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This happens on a bit level of the receiver electronics. For every byte you have to receive 8 bits. At this point in communication you only decoded the signal (eg. converted the electrical power or voltage) levels to bits. You receive bits in the buffer. You are constantly filling the buffer (on a bit level), so you can check the buffer to see if you ...


2

You only know something is an "image frequency" because you know what the signal was like before you sampled it and reduced its bandwidth. Do an experiment, either with real hardware or a computer simulation. Use a sampling rate of say 1000/sec and sample analog sine wave signals at 200 Hz and 800 Hz. The sampled data will be identical even though you ...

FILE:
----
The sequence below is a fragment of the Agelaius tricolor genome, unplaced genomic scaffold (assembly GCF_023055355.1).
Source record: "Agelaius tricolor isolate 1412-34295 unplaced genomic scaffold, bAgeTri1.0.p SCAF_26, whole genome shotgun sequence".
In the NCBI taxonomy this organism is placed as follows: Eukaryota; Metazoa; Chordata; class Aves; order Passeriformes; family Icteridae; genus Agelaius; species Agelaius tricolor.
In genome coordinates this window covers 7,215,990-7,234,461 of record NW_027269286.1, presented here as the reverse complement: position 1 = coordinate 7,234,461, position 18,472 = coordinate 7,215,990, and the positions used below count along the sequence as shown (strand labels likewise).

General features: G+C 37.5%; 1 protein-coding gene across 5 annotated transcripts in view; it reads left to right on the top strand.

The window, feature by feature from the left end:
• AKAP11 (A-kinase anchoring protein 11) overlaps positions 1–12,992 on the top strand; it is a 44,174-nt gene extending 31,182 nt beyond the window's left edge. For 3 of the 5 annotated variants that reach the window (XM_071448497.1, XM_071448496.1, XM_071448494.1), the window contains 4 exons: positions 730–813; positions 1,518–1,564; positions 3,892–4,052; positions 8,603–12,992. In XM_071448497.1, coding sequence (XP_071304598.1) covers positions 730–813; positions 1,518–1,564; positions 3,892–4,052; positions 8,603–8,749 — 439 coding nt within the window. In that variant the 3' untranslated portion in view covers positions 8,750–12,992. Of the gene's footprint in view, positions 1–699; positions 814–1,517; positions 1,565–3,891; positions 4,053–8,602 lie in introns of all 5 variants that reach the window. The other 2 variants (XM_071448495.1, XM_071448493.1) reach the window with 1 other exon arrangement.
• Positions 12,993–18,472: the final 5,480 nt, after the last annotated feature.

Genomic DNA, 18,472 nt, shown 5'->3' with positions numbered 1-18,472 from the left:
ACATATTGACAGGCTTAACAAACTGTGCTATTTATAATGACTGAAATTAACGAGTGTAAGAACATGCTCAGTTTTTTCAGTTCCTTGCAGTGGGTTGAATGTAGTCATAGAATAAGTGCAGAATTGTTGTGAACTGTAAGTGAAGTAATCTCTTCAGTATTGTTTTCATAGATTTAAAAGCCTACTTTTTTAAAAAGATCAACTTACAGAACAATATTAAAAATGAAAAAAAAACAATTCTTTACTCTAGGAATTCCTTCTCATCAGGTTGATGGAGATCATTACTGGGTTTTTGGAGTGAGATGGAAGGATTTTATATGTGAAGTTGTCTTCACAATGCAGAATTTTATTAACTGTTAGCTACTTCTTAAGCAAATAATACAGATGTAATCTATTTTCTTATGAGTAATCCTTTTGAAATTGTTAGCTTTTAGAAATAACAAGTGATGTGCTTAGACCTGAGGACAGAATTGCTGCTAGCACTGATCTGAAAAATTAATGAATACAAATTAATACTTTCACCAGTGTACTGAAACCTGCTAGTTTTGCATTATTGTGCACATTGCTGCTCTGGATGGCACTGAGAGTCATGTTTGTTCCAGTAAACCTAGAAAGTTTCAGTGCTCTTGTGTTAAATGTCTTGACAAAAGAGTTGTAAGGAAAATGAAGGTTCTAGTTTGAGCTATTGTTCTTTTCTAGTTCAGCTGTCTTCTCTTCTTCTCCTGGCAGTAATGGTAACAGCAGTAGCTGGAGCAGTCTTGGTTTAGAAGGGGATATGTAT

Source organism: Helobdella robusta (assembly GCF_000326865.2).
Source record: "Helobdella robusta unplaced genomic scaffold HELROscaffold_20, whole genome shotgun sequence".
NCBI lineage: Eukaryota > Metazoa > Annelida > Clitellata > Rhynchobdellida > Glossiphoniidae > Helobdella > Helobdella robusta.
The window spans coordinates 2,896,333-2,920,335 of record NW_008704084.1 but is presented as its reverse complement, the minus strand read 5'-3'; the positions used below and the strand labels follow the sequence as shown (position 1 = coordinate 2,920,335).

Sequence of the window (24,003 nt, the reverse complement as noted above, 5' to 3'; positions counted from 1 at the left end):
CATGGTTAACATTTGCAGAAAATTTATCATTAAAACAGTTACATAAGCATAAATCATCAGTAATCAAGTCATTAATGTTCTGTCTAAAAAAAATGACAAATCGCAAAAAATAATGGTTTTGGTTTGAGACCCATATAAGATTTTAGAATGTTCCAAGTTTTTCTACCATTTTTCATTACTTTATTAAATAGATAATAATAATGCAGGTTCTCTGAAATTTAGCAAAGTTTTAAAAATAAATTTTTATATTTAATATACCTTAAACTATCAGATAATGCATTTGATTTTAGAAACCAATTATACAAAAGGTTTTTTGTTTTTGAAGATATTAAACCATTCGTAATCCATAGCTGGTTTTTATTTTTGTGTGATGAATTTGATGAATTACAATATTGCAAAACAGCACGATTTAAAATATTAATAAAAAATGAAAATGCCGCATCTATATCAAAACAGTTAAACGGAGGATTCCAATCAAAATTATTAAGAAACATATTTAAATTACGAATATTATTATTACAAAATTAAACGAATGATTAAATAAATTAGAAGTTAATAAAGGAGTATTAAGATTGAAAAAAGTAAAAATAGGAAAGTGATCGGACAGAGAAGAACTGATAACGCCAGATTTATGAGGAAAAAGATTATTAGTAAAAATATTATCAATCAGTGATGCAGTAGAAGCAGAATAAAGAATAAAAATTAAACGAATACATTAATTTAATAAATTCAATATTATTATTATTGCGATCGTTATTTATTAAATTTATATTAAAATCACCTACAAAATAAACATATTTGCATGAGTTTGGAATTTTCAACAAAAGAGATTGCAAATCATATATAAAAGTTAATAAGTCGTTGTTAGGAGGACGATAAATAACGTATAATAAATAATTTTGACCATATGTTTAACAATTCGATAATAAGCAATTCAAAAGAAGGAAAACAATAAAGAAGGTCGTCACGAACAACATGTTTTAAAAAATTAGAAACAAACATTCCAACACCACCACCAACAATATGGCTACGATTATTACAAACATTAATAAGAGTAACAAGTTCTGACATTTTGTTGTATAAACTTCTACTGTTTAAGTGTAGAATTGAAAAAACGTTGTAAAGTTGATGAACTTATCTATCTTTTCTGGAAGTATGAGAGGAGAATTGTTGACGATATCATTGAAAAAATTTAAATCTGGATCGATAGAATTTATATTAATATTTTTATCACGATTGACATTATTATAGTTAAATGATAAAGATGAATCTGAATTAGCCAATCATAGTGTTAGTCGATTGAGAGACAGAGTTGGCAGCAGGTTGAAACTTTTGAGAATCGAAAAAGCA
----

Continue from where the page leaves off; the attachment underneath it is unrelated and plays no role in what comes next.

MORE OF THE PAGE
1

Try typing 115200 for bit rate. I think the drop down accepts edited values. The internal software will configure the registers appropriately.


1

You are wrong about that calculation. Pay attention to the unit analysis! If you have 150 µm/s and 0.1 µm/step, then you divide the two to get the step rate: $$\frac{150 \frac{\mu m}{s} }{ 0.1 \frac{\mu m}{step}} = 1500 \frac{step}{s}$$ Alternatively, the time taken per step is: $$\frac{ 0.1 \frac{\mu m}{step}}{150 \frac{\mu m}{s} } = 0.667 \...


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